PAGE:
As I said above the story is related by different individuals. through which we eventually build up a picture of three of the students and three of the mothers involved. Starting with the teacher we move on to other key players including the two accused students. Each chapter builds upon the last as you uncover a different side to the story. Each provides an intense and sometimes scary insight into the motivations of each character and more than that displays how small misunderstandings have the ability, Chinese whisper style, to turn into a much bigger issue. I loved the complexities of this story and the way that all the strands from each character eventually paint a much bigger picture.
The writing style is very straight forward and uncluttered, you could accuse it of being a little stark and yet I enjoyed if for this particular story. It doesn’t need flourishes and embellishments but works on a much more psychological basis and the sparseness of the writing helps to reinforce that somehow – like there are no distractions just very straight forward accounts from each narrator that are sometimes sad, sometimes shocking and sometimes will turn your feelings on their head.
Nothing here is quite as it first seems and I sometimes felt myself having sympathy in the least expected place!
It’s a story that takes a look at motherhood. It looks at the way that the pressures of society work differently on people. It delves into the effects of peer pressure. It shows the impact that a simple misunderstanding can have and the ripples that can cause. A book of murder and revenge – where strangely enough the murder is almost downplayed and the revenge comes across very quietly and creepily.
I definitely recommend this book.
This is my second book towards the Japanese Literature Challenge (8) being hosted over at Dolce Bellezza details here.
I received a copy of this courtesy of the publishers through Netgalley. The above is my own opinion.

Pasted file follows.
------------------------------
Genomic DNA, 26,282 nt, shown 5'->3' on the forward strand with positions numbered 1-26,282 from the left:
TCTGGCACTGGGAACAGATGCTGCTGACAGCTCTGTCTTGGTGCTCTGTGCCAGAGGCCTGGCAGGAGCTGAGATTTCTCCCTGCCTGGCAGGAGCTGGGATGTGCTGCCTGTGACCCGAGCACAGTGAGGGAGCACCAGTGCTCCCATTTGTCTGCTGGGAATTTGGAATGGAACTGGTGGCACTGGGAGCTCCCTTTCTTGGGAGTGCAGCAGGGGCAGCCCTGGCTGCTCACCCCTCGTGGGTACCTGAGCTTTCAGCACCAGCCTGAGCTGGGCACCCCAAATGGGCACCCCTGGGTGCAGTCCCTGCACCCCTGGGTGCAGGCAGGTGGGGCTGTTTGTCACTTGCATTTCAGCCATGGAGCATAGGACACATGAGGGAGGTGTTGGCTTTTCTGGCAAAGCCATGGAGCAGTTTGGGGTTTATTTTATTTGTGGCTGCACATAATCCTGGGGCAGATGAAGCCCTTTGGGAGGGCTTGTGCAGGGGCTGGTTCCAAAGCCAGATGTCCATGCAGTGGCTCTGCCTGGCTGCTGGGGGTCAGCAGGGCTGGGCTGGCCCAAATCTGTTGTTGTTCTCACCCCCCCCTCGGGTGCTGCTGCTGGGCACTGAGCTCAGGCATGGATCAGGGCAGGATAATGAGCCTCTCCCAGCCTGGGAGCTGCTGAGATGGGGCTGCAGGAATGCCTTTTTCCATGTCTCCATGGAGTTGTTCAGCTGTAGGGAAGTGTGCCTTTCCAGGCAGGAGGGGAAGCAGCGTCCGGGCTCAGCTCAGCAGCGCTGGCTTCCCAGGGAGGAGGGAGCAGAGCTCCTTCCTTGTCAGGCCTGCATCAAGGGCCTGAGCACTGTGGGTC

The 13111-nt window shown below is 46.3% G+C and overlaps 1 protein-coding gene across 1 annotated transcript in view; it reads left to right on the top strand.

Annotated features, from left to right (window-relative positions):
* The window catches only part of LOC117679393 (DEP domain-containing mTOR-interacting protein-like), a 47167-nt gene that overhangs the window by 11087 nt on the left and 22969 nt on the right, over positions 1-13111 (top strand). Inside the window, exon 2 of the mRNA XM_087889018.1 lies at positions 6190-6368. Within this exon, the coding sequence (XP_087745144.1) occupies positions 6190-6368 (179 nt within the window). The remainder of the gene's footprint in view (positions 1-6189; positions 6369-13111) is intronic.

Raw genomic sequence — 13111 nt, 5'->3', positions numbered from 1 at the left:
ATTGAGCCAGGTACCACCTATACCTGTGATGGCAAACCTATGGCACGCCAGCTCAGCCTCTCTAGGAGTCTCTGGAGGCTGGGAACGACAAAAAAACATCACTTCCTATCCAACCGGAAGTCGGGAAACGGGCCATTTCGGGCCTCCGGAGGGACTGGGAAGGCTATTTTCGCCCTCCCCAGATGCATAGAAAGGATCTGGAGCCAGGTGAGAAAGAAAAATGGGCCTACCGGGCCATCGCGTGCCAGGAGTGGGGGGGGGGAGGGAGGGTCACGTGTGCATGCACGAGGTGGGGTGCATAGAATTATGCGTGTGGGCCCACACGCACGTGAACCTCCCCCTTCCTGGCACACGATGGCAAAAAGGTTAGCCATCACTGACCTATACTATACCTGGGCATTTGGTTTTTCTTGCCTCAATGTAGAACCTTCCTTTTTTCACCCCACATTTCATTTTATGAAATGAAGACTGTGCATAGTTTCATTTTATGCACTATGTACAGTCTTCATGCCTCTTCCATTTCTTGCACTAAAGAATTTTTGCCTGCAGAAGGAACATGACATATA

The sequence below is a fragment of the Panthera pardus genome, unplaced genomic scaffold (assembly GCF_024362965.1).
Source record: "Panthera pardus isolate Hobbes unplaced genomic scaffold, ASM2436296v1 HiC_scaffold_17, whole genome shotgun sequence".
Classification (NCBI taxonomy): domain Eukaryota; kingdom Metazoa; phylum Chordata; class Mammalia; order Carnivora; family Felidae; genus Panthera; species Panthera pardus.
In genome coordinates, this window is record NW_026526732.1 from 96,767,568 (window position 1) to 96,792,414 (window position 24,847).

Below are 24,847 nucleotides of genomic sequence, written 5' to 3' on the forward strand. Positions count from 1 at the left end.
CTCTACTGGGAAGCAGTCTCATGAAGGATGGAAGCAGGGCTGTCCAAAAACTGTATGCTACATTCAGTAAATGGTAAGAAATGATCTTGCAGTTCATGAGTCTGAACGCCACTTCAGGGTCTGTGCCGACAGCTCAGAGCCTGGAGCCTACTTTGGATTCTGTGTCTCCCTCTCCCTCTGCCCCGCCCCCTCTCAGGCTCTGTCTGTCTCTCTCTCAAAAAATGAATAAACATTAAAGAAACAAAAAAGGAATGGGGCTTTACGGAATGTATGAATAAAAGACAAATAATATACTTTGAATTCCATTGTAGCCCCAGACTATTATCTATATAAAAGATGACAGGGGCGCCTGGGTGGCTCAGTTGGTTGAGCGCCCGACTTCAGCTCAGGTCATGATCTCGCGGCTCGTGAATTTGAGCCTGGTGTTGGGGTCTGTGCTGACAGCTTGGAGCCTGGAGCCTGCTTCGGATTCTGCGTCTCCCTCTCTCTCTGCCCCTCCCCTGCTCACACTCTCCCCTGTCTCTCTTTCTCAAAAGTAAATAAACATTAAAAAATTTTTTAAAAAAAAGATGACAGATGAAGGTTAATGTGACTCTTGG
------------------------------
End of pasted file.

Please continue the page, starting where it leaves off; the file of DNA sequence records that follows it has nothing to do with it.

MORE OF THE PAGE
House of the Four Winds was a holiday read for me whilst I was recently away in Amsterdam and as such it worked well. A lighthearted nautical adventure with piracy, sea monsters and a pirate ship graveyard thrown in for good measure. I can’t say this brings anything new to fantasy and I’m not going to go overboard looking at all the elements – for me, this was fun more than anything else and I think that’s the way the book should be approached.
The story starts with Clarice – one of twelve Princesses from Swansgaarde. The Princesses are each expected to go out and make their own way in life – basically, the duchy can’t sustain such a large family and more importantly the dowries they will require. I must admit I liked that the Princesses were expected to do something useful and not be reliant on others. For Clarice the choice is easy – the one thing she excels at is swordfighting and she wants to set up in that area tutoring would-be students. However, she needs to get a few adventures under her belt before anyone will take her seriously so she sets off to find excitement with her tricornered hat placed firmly! Having decided to go adventuring Clarice dresses as a boy – I can understand the necessity of this as she would have been unable to book passage on most ships otherwise. So, off Clarence sets for the new world. Of course, she ends up having a larger dose of fantasy than she ever anticipated (but let’s face it – there wouldn’t be much of a book otherwise!)
The main characters of the story are Clarice – henceforth known as Clarence, who spins her tale (keeping it as dangerously close to the truth as possible). Dominick – the rather good looking navigator of Ship Asesino, Captained by Samuel Sprunt. There are of course other supporting characters such as the ship’s doctor and minor roles for some of the other crew members and we are introduced to Shamal – is she a pirate, a ruler, a sorceress??